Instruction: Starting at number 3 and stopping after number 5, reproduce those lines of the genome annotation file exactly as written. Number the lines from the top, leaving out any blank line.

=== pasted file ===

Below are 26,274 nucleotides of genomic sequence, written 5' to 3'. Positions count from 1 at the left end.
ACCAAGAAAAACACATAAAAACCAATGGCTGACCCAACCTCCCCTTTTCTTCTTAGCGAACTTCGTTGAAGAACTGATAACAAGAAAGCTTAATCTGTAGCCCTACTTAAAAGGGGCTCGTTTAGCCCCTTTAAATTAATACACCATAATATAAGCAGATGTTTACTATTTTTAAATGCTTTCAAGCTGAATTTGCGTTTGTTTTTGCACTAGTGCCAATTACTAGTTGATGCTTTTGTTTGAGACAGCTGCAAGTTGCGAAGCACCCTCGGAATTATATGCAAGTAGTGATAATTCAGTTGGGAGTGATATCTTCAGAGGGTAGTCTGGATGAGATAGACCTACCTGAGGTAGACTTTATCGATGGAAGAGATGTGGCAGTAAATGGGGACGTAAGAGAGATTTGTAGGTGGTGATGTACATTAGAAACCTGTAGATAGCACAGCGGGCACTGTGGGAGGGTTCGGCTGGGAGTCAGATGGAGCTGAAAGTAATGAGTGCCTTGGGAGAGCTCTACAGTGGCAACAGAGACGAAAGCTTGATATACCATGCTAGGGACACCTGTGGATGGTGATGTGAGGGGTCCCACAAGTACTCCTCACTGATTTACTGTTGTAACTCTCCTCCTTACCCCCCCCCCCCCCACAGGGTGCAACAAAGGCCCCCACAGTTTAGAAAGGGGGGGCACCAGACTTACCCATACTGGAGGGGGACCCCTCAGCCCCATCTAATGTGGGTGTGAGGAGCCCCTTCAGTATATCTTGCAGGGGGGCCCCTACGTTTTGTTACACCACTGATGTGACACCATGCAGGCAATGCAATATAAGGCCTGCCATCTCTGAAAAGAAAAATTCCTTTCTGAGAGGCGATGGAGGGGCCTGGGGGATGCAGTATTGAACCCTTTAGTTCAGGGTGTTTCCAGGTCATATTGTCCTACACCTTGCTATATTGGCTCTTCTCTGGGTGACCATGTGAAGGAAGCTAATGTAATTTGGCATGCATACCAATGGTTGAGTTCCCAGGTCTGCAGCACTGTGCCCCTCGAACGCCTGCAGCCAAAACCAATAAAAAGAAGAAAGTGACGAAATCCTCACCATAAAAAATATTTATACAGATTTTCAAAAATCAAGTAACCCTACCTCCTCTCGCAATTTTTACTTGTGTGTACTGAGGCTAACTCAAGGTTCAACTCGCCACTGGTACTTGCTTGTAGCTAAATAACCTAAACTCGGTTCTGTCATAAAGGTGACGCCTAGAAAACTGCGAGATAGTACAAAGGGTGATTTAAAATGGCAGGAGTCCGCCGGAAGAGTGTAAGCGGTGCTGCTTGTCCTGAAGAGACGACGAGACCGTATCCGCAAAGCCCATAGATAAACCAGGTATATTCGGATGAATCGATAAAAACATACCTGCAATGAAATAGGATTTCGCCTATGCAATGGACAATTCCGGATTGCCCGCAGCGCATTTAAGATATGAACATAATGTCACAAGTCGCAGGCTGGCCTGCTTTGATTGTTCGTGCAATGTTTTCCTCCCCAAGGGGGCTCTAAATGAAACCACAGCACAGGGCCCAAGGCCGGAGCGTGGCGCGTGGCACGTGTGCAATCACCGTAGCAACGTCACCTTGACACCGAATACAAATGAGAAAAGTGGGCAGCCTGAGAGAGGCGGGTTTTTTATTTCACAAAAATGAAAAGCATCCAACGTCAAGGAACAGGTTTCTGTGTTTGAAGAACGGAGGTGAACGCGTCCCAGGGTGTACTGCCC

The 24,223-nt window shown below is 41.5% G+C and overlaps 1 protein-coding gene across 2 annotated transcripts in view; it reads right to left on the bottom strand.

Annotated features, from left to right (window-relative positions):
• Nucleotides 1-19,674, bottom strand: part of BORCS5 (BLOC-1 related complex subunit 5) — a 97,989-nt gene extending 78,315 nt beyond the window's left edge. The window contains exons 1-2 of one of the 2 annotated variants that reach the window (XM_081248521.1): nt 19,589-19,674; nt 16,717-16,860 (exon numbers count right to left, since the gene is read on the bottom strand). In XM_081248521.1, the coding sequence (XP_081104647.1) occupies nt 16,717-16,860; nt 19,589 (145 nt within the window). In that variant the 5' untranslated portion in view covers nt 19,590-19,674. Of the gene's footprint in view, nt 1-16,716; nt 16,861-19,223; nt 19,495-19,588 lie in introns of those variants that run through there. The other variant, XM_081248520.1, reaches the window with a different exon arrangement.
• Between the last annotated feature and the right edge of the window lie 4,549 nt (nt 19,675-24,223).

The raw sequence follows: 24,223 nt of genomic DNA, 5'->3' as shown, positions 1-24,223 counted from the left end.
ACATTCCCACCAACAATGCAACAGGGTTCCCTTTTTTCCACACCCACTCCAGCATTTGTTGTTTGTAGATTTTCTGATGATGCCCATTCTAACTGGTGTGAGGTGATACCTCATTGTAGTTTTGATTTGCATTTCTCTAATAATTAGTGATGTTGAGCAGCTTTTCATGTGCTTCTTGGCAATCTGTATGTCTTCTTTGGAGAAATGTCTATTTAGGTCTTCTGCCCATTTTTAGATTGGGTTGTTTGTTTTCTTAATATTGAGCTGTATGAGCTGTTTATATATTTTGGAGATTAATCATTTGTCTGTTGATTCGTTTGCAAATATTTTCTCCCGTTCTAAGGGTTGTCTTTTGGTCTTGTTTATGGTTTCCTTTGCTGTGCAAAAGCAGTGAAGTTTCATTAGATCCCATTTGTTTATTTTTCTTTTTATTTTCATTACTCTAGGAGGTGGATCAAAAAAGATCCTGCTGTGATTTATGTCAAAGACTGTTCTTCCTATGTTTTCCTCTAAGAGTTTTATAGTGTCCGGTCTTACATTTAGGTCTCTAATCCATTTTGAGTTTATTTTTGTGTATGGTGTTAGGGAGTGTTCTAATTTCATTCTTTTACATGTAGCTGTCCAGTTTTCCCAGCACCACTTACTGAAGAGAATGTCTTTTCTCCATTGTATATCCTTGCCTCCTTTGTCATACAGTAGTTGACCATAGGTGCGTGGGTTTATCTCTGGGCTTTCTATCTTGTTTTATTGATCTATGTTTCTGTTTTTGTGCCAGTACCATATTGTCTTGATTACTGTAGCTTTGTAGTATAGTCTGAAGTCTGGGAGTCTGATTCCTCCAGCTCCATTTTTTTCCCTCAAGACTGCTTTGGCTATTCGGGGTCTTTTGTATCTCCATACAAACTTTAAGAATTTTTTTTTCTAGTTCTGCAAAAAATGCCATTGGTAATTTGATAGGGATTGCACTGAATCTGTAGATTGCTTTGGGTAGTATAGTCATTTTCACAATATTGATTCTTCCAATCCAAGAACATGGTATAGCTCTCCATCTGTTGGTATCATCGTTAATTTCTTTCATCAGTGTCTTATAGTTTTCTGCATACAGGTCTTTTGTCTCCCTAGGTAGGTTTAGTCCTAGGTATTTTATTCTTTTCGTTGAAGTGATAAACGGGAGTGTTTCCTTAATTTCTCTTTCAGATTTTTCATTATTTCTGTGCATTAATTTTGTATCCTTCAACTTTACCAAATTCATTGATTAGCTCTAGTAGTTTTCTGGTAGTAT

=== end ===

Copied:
The 24,223-nt window shown below is 41.5% G+C and overlaps 1 protein-coding gene across 2 annotated transcripts in view; it reads right to left on the bottom strand.

Annotated features, from left to right (window-relative positions):
• Nucleotides 1-19,674, bottom strand: part of BORCS5 (BLOC-1 related complex subunit 5) — a 97,989-nt gene extending 78,315 nt beyond the window's left edge. The window contains exons 1-2 of one of the 2 annotated variants that reach the window (XM_081248521.1): nt 19,589-19,674; nt 16,717-16,860 (exon numbers count right to left, since the gene is read on the bottom strand). In XM_081248521.1, the coding sequence (XP_081104647.1) occupies nt 16,717-16,860; nt 19,589 (145 nt within the window). In that variant the 5' untranslated portion in view covers nt 19,590-19,674. Of the gene's footprint in view, nt 1-16,716; nt 16,861-19,223; nt 19,495-19,588 lie in introns of those variants that run through there. The other variant, XM_081248520.1, reaches the window with a different exon arrangement.